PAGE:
Thursday, June 28, 2012

PMC Conference - day 3

This isn't my last post inspired by the conference, but it is my last post about the sessions offered at the conference.  In my opinion, all the sessions were good but it was Saturday's sessions that I found most inspiring.

The morning started out with a virtual slide presentation created by Jeanette Landenwitch.  "Look at us now" was a virtual exhibition of work that's been created over the past seventeen years of metal clay.

The afternoon session that I attended was "Designing without a net" which was lead by Ellen Wieske and Tim McCreight.  The session was basically a very relaxed dialogue between the two about their working processes.  Ellen's process of creation is more scheduled and Tim's is more fluid.  This session got us to thinking about who we are as artists (which I am still trying to wrap my head around.  I had wanted to be an art teacher since third grade and was trained as an artist who would be teaching.  For me, I still identify myself more as a teacher.)  The dialogue between the two has me thinking about who I really am.  They both suggested that we choose some things that we really, really like and really, really hate, then try to identify why we have those particular feelings toward that object.   There are lots of risks involved in making art and we shouldn't be afraid to take those risks.  Ellen also suggested that we don't back away when we become obsessed with something...... that feeling might not come again.  (I'm quite sure she was talking about making art and not stalking someone.)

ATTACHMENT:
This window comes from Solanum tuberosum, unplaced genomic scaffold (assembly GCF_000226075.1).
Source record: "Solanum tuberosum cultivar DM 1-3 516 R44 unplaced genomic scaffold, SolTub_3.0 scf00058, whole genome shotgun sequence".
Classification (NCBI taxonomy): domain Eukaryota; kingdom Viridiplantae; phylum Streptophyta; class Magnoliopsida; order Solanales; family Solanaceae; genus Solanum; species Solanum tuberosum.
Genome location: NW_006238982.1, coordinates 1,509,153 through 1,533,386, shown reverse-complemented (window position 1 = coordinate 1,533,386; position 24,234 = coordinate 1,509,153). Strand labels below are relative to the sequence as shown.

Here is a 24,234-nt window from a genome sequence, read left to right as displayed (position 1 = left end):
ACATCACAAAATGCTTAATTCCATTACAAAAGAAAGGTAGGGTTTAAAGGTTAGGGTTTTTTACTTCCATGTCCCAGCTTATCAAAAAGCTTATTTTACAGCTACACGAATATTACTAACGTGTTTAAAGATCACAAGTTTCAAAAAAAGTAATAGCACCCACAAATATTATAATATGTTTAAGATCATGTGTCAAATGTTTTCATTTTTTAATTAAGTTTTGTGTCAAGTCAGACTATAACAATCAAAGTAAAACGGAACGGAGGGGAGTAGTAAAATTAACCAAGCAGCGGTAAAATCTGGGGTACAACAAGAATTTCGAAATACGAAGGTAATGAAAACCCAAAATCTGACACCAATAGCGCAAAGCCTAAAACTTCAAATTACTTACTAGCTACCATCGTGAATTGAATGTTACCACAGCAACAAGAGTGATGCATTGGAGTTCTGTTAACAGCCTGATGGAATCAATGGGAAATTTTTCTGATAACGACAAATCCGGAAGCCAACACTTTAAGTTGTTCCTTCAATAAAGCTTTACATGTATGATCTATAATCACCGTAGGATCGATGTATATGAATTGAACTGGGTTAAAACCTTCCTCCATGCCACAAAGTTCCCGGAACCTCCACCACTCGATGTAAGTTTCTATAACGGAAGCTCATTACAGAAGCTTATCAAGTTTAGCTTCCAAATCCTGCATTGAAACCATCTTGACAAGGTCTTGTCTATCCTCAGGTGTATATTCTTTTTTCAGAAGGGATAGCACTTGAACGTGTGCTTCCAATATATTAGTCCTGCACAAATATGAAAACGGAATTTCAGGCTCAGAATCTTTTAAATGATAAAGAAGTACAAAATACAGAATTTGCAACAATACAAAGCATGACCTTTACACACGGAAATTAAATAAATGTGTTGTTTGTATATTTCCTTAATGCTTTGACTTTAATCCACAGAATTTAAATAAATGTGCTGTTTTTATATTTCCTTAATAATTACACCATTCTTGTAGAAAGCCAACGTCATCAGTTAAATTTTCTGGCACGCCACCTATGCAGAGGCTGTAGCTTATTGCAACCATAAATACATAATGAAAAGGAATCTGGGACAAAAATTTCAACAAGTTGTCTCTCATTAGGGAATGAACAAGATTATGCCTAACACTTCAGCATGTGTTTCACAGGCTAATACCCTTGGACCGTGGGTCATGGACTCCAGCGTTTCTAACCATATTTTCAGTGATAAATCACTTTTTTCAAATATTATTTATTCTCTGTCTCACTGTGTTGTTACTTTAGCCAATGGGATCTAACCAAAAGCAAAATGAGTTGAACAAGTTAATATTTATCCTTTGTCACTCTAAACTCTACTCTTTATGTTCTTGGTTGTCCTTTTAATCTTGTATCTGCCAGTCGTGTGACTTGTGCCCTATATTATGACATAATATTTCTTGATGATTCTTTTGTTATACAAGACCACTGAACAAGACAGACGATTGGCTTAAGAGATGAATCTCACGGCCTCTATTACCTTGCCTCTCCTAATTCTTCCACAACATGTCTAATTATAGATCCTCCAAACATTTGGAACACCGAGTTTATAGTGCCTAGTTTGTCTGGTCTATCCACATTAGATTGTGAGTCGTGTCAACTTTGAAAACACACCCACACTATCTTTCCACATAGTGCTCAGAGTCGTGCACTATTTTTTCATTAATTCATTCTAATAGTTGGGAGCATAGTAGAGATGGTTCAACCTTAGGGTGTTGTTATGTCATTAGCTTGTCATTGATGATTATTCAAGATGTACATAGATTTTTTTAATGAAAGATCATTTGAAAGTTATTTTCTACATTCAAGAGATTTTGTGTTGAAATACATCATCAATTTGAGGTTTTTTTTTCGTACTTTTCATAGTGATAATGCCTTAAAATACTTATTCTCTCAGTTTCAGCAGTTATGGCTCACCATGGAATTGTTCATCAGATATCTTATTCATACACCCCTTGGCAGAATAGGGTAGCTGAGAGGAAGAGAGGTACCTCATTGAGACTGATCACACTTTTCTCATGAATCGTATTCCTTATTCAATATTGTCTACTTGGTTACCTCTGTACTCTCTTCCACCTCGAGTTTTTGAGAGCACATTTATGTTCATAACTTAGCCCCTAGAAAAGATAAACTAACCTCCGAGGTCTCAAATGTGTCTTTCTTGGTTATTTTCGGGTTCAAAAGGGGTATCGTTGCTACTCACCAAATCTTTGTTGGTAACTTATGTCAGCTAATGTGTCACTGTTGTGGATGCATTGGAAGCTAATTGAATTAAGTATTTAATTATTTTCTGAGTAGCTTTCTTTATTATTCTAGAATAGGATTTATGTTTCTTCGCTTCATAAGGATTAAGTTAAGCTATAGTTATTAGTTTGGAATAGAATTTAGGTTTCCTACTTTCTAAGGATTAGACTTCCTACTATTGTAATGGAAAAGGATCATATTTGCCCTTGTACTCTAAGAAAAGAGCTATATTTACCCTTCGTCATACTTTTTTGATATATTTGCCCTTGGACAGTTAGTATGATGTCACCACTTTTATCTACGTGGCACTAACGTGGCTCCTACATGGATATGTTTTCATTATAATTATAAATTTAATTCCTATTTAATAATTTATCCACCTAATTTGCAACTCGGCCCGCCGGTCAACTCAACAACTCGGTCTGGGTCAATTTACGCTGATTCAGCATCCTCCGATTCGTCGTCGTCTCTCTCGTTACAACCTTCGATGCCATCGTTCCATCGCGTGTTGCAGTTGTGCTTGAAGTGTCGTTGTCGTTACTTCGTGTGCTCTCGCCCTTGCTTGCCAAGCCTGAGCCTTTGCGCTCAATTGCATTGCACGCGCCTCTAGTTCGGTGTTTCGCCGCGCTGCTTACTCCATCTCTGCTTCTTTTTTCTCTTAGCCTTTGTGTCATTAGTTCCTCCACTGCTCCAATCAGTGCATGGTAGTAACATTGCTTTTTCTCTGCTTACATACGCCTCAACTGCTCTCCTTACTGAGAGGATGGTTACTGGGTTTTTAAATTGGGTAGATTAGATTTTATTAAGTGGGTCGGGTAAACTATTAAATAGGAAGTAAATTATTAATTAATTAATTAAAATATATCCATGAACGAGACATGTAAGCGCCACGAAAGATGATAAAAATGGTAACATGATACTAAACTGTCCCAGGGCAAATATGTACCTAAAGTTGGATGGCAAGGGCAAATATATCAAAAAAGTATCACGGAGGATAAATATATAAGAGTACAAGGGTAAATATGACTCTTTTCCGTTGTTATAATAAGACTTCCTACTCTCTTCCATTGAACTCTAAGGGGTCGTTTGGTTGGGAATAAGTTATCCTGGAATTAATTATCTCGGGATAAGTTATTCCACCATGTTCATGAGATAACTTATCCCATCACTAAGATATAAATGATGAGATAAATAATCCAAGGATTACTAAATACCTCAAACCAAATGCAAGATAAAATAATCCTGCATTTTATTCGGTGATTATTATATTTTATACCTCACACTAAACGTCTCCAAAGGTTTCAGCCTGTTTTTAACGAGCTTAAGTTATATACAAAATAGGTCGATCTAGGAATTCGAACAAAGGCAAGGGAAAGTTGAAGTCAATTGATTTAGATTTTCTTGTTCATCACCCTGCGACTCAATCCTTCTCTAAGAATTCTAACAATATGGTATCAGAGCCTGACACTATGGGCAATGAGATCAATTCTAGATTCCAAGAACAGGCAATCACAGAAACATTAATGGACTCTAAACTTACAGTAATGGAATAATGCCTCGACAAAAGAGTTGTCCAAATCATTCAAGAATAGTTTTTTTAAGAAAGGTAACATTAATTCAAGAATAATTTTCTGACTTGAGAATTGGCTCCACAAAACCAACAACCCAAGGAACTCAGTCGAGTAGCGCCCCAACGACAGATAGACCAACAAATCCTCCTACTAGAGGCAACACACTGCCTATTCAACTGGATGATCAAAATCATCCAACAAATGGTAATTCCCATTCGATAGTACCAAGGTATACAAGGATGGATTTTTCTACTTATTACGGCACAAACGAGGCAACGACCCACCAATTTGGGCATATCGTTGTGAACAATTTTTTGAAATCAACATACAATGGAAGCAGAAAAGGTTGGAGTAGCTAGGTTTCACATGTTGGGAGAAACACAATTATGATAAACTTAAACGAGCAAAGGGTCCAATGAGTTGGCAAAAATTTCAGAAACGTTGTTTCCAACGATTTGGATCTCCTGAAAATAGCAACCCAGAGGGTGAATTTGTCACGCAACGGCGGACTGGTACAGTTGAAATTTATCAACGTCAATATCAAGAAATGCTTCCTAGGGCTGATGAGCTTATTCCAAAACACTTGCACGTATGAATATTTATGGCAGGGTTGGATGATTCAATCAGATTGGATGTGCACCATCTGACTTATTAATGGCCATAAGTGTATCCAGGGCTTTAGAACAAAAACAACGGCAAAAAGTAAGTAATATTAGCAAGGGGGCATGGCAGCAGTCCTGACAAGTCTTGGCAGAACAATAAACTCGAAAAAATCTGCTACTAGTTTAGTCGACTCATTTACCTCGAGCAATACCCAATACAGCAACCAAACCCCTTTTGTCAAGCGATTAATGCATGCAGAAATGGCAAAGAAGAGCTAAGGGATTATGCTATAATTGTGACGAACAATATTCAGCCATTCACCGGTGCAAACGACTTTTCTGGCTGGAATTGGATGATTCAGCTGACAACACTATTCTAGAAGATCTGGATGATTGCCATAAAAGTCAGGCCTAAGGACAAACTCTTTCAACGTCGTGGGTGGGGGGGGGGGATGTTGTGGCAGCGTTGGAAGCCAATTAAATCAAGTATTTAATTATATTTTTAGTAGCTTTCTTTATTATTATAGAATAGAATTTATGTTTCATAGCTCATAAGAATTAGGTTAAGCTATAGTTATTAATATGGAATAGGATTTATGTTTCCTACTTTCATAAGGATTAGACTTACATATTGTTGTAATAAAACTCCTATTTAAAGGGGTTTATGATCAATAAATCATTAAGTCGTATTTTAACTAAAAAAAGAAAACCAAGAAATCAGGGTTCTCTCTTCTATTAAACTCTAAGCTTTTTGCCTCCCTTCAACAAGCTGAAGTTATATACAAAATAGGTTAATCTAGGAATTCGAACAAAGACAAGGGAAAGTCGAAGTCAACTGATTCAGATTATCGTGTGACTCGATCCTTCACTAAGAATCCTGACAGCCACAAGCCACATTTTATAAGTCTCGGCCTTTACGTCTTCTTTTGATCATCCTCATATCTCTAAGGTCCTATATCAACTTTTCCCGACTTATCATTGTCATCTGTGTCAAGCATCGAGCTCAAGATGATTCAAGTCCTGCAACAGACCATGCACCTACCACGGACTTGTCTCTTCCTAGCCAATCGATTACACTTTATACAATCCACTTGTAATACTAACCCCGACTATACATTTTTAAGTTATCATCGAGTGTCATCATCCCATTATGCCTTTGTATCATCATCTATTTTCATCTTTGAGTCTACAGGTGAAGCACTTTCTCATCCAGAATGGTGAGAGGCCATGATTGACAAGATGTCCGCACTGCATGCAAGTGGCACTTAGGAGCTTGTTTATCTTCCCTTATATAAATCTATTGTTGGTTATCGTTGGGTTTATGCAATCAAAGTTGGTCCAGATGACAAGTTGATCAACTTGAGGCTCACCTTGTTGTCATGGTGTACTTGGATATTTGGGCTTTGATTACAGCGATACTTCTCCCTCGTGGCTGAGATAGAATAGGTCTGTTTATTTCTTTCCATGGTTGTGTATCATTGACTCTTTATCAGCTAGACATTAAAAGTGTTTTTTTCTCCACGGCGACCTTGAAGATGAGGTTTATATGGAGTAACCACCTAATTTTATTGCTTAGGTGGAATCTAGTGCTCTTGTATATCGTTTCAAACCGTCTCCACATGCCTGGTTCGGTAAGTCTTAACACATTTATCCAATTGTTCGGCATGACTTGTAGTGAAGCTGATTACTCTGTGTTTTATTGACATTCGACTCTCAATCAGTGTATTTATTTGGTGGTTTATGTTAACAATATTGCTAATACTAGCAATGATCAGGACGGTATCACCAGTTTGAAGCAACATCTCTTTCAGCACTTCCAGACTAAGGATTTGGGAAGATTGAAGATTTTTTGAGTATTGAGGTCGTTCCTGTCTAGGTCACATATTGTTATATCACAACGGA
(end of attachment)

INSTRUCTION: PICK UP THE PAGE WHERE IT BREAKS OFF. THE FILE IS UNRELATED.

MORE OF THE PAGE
My favorite session of the entire conference was Helga van Leipsig's "Process as a Design Tool."  This session was in the same vein as "Designing without a net" but stated in a different way.

Helga has recently been inspired by an E-book called "Time Management" and has applied it to her life.  She feels that by following a schedule she has freed up time and has accomplished more in the time she is at her studio.  One of the quotes she shared was  to "Be regular and orderly in your life, so that you may be violent and original in your work." - Gustave Flabert  (I think I copied that right!)

Anyway, she also (as did Tim and Ellen) suggest that we do some deep soul searching and learn who we are, what motivates us and makes us happy.  This hit home with me in both sessions as I sometimes feel like I'm still not sure who I am.  I have an inkling, but still feel like I'm searching to find out what I'm best at.  (Damn I'd better hurry.  I don't know how much time I have left..... I guess I should have gone to the Palm Reader at the Saturday night gala.)  

As a teacher I felt I knew who I was..... but as an artist, not so much!

1 comment:

Helga van Leipsig said...

Alice, if you keep on searching in the past what still makes you feel happy or inspired that often can be a lead to idea's that lead to your true voice.
Then you have to work to make it happen. I have all the trust in you that you will succeed in that!
Your writing on your blog is allready a start, you are searching.